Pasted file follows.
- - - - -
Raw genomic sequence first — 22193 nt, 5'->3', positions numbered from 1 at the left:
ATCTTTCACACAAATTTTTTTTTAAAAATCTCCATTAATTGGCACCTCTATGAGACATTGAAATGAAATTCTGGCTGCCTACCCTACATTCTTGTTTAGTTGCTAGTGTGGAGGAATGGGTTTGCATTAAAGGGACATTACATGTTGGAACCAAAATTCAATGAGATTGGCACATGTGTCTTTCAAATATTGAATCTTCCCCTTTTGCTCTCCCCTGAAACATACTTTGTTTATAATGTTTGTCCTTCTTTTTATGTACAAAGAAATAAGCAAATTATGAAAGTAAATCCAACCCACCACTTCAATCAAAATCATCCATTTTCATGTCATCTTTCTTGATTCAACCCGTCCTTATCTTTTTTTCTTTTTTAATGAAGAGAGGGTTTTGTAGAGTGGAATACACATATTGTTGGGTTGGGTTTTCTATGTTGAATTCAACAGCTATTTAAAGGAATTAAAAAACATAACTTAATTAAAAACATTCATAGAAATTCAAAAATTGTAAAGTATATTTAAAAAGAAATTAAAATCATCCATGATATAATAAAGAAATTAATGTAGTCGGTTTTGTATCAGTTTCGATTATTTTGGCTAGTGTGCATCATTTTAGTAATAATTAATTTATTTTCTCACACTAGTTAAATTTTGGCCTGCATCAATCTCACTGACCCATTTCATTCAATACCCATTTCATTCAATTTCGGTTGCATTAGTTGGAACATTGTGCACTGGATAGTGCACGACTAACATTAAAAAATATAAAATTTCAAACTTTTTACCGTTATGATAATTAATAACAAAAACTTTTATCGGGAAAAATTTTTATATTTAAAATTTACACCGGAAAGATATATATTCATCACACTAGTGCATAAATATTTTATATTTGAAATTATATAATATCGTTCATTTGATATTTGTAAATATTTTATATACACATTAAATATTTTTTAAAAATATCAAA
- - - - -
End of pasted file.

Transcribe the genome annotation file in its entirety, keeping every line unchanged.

Raw genomic sequence first — 22193 nt, 5'->3', positions numbered from 1 at the left:
ATCTTTCACACAAATTTTTTTTTAAAAATCTCCATTAATTGGCACCTCTATGAGACATTGAAATGAAATTCTGGCTGCCTACCCTACATTCTTGTTTAGTTGCTAGTGTGGAGGAATGGGTTTGCATTAAAGGGACATTACATGTTGGAACCAAAATTCAATGAGATTGGCACATGTGTCTTTCAAATATTGAATCTTCCCCTTTTGCTCTCCCCTGAAACATACTTTGTTTATAATGTTTGTCCTTCTTTTTATGTACAAAGAAATAAGCAAATTATGAAAGTAAATCCAACCCACCACTTCAATCAAAATCATCCATTTTCATGTCATCTTTCTTGATTCAACCCGTCCTTATCTTTTTTTCTTTTTTAATGAAGAGAGGGTTTTGTAGAGTGGAATACACATATTGTTGGGTTGGGTTTTCTATGTTGAATTCAACAGCTATTTAAAGGAATTAAAAAACATAACTTAATTAAAAACATTCATAGAAATTCAAAAATTGTAAAGTATATTTAAAAAGAAATTAAAATCATCCATGATATAATAAAGAAATTAATGTAGTCGGTTTTGTATCAGTTTCGATTATTTTGGCTAGTGTGCATCATTTTAGTAATAATTAATTTATTTTCTCACACTAGTTAAATTTTGGCCTGCATCAATCTCACTGACCCATTTCATTCAATACCCATTTCATTCAATTTCGGTTGCATTAGTTGGAACATTGTGCACTGGATAGTGCACGACTAACATTAAAAAATATAAAATTTCAAACTTTTTACCGTTATGATAATTAATAACAAAAACTTTTATCGGGAAAAATTTTTATATTTAAAATTTACACCGGAAAGATATATATTCATCACACTAGTGCATAAATATTTTATATTTGAAATTATATAATATCGTTCATTTGATATTTGTAAATATTTTATATACACATTAAATATTTTTTAAAAATATCAAA